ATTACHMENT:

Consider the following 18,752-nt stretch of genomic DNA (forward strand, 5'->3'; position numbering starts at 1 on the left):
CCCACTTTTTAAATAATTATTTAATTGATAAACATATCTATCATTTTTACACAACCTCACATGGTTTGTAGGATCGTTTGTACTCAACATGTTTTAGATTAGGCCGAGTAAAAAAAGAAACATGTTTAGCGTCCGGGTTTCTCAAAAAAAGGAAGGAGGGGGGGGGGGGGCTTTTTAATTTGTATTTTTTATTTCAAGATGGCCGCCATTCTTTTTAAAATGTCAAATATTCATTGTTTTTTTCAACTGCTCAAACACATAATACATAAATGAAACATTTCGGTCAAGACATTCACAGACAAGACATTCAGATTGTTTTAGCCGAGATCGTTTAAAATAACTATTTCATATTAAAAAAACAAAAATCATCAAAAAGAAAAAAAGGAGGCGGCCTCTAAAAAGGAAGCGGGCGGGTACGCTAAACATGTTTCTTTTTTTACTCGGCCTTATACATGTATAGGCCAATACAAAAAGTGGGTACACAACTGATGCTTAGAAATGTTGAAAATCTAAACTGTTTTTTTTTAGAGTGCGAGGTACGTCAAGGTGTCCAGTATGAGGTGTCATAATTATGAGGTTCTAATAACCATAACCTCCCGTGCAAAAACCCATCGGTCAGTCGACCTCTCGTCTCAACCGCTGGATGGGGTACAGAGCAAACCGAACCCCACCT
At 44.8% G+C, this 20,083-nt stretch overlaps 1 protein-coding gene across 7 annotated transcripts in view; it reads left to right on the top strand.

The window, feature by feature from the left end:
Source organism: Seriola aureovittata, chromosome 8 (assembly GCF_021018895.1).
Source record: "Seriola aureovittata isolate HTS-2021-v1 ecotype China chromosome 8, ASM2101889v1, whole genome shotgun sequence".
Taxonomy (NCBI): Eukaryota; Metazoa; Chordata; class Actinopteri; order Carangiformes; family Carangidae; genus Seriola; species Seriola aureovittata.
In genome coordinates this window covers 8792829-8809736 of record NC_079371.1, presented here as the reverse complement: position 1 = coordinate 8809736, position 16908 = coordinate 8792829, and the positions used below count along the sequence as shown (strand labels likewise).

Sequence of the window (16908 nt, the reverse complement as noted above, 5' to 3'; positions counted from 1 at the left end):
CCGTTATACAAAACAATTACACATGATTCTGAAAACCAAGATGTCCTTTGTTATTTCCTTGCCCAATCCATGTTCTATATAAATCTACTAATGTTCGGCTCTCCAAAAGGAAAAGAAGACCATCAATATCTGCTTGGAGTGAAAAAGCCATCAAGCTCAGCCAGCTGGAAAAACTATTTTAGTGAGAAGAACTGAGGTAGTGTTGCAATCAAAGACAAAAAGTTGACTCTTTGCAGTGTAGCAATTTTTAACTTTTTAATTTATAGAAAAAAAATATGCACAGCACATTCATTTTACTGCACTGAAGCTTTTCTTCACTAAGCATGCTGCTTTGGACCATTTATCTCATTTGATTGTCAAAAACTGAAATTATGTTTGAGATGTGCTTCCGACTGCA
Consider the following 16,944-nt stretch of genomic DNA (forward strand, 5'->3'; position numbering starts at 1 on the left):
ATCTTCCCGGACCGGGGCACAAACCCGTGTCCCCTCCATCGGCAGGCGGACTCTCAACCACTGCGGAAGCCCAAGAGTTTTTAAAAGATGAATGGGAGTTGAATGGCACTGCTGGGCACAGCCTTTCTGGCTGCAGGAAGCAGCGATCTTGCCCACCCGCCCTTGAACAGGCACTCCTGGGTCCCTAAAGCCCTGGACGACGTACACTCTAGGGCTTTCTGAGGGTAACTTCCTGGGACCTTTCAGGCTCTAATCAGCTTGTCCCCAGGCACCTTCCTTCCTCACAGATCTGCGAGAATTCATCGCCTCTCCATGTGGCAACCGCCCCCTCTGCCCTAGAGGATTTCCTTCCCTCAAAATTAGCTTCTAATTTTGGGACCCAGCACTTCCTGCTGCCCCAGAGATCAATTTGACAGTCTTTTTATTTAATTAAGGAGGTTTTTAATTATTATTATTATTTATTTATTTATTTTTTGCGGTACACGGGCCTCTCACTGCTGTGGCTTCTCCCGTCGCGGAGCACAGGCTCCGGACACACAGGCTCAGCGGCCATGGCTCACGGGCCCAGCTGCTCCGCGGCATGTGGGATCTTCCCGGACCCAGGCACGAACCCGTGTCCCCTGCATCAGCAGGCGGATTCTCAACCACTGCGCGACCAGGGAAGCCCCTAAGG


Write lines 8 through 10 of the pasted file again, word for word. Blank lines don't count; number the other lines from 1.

In genome coordinates this window covers 8792829-8809736 of record NC_079371.1, presented here as the reverse complement: position 1 = coordinate 8809736, position 16908 = coordinate 8792829, and the positions used below count along the sequence as shown (strand labels likewise).

Sequence of the window (16908 nt, the reverse complement as noted above, 5' to 3'; positions counted from 1 at the left end):
CCGTTATACAAAACAATTACACATGATTCTGAAAACCAAGATGTCCTTTGTTATTTCCTTGCCCAATCCATGTTCTATATAAATCTACTAATGTTCGGCTCTCCAAAAGGAAAAGAAGACCATCAATATCTGCTTGGAGTGAAAAAGCCATCAAGCTCAGCCAGCTGGAAAAACTATTTTAGTGAGAAGAACTGAGGTAGTGTTGCAATCAAAGACAAAAAGTTGACTCTTTGCAGTGTAGCAATTTTTAACTTTTTAATTTATAGAAAAAAAATATGCACAGCACATTCATTTTACTGCACTGAAGCTTTTCTTCACTAAGCATGCTGCTTTGGACCATTTATCTCATTTGATTGTCAAAAACTGAAATTATGTTTGAGATGTGCTTCCGACTGCA